In light of drag performers’ expressive conduct arguments, proponents of the Tennessee law would likely argue that drag performances are inherently obscene and, thus, not subject to First Amendment protection.[35] In 1973, the Supreme Court articulated that speech and expression are obscene and lawfully subject to government restrictions when three conditions are met: 1) an average person, applying community standards, finds that the work as a whole appeals to the prurient interest, 2) that the work shows, in a patently offensive way, sexual conduct specifically defined by the law, and 3) that the work, taken as a whole, lacks serious literary, artistic, political or scientific value.[36]

A. Community Standards and the Prurient Interest

First, when considering whether a drag performance as a whole “appeals to the prurient interest,” one must consider only local and state-wide, perceptions rather than national community standards.[37] One must then consider the average person in Tennessee. Is it those who frequent the cities of Nashville, Memphis, Knoxville, and Chattanooga? Or is it those who inhabit the state’s rural areas? A court’s determination of the average person sheds great light on the scope of the prurient interest.[38]

The Supreme Court has “defined material appealing to prurient interest as material having a tendency to excite lustful thoughts, and defined prurient interest as a shameful or morbid interest in nudity, sex, or excretion.”[39] Whether drag performances arouse any sexual thoughts is part of a larger debate.[40] Drag as an art form is varied, as it can be an exhibition of camp, fashion, pageantry, or even comedy.[41] Drag queens and kings who read books to children at local libraries surely present themselves differently than drag performers who perform exclusively at night clubs limited to viewers who are of age to drink alcohol.[42] Drag performers adjust the tone of their personas and shows to their intended audiences and venues, so to categorize all drag as prurient is a faulty argument that ignores the diversity within drag entertainment.[43]

B. Patently Offensive Specific Sexual Conduct

Section 1407 of the Tennessee law makes no attempt to specifically define the “sexual conduct” being criminalized.[44] Section 1401 gives more guidance, but its definition of “adult cabaret” lacks any mention of or relation to “sexual conduct.”[45] Within that same section, though, “entertainers” include those who perform “specified sexual activities,” described as the exhibition of stimulated genitals, masturbation or intercourse, and fondling of private parts.[46] Even if a more erotic drag performance falls into the last of the aforementioned exhibitions of “sexual activities,” whether any part of such performance is “patently,” or without a doubt, “offensive”[47] begs a look into the conservative sexualization and “ownership of feminine presenting people’s bodies.”[48]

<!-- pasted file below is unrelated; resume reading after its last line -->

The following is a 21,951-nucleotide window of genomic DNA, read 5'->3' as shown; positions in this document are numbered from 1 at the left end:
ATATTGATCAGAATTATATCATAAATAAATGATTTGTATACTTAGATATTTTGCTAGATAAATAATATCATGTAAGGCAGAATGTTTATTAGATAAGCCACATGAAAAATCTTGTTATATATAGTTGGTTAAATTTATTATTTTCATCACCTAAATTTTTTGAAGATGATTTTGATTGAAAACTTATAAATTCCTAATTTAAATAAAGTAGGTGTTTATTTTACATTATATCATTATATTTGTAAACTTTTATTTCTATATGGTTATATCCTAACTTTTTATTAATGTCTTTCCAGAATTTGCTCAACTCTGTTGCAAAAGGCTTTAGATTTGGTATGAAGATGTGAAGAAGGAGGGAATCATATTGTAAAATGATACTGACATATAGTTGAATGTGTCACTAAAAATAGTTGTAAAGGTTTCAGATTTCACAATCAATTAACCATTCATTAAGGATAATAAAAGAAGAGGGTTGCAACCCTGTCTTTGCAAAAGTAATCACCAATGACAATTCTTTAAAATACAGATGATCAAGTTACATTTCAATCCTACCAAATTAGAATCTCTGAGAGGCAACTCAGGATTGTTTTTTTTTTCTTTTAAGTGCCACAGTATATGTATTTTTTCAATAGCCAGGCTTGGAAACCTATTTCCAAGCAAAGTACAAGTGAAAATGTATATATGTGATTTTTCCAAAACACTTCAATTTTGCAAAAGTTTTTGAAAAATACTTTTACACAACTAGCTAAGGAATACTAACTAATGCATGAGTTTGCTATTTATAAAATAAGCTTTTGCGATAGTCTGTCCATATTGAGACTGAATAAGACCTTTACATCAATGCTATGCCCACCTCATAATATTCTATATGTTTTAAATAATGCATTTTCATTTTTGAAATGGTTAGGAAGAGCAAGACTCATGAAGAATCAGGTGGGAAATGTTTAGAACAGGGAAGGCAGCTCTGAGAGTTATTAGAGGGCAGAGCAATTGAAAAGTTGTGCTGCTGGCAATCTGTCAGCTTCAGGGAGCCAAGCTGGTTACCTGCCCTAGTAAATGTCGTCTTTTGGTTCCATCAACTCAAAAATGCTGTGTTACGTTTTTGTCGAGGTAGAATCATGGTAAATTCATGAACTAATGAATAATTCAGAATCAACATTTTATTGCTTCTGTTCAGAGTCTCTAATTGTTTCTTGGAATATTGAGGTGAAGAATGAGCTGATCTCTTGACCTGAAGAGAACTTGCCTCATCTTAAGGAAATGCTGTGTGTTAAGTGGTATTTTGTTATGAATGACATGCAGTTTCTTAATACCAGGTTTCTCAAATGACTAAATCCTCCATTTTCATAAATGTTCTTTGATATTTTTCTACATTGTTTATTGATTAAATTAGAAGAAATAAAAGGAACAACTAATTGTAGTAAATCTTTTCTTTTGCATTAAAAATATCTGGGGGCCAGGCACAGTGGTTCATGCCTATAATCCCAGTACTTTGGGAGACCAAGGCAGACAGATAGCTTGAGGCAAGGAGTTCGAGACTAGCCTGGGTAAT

C. The Value of Drag

Perhaps the best argument in opposition to the anti-drag bills is that drag performances do not lack serious artistic or political value. From an artistic perspective, drag has kept millions of people looking,[49] watching,[50] and wanting more. RuPaul’s Drag Race, a drag competition show on cable television for a cumulative 22 seasons, has made a positive name for the art of drag, winning numerous Hollywood Critics Association TV,[51] People’s Choice,[52] Realscreen,[53] and Primetime Emmy Awards.[54] Even conservatives who support the Tennessee law are known to indulge in the art of drag.[55] Moreover, from a political lens, drag is embedded in LGBT culture, a culture embraced by a deeply democratic community.[56] And from an economic standpoint, many bars and restaurants cannot deny the popularity and resulting profits made from hosting routine weekend drag brunches.[57]

D. Unconstitutionally Overbroad

Just as the above arguments beg the conclusion that drag is not obscene and cannot be regulated as Tennessee’s legislature has proposed, a procedural First Amendment argument also favors drag queens and kings.[58] The Tennessee law, and those like it, restrict all drag performances because some are unsuitable for minors’ eyes.[59] However, “adults cannot be restricted to only that expression that’s suitable for children, and that’s what could happen under a law that ban[s] adult entertainment on public property or where minors may be present . . . . A law that bans both protected and unprotected expression is considered overbroad and unconstitutional.”[60]

So far, there has been one successful attempt to stop the implementation of the Tennessee law.[61] At the end of March 2023, a federal district court judge issued the decision in Friends of George’s, Inc. v. Tennessee.[62] The judge ruled that the Tennessee law is an unconstitutional content-based restriction on free speech that is problematic and overly broad.[63] This ruling prohibited implementation of the law for fourteen days pending continued litigation,[64] the results of which will undoubtedly become part of future drag-ban discourse.

IV. Conclusion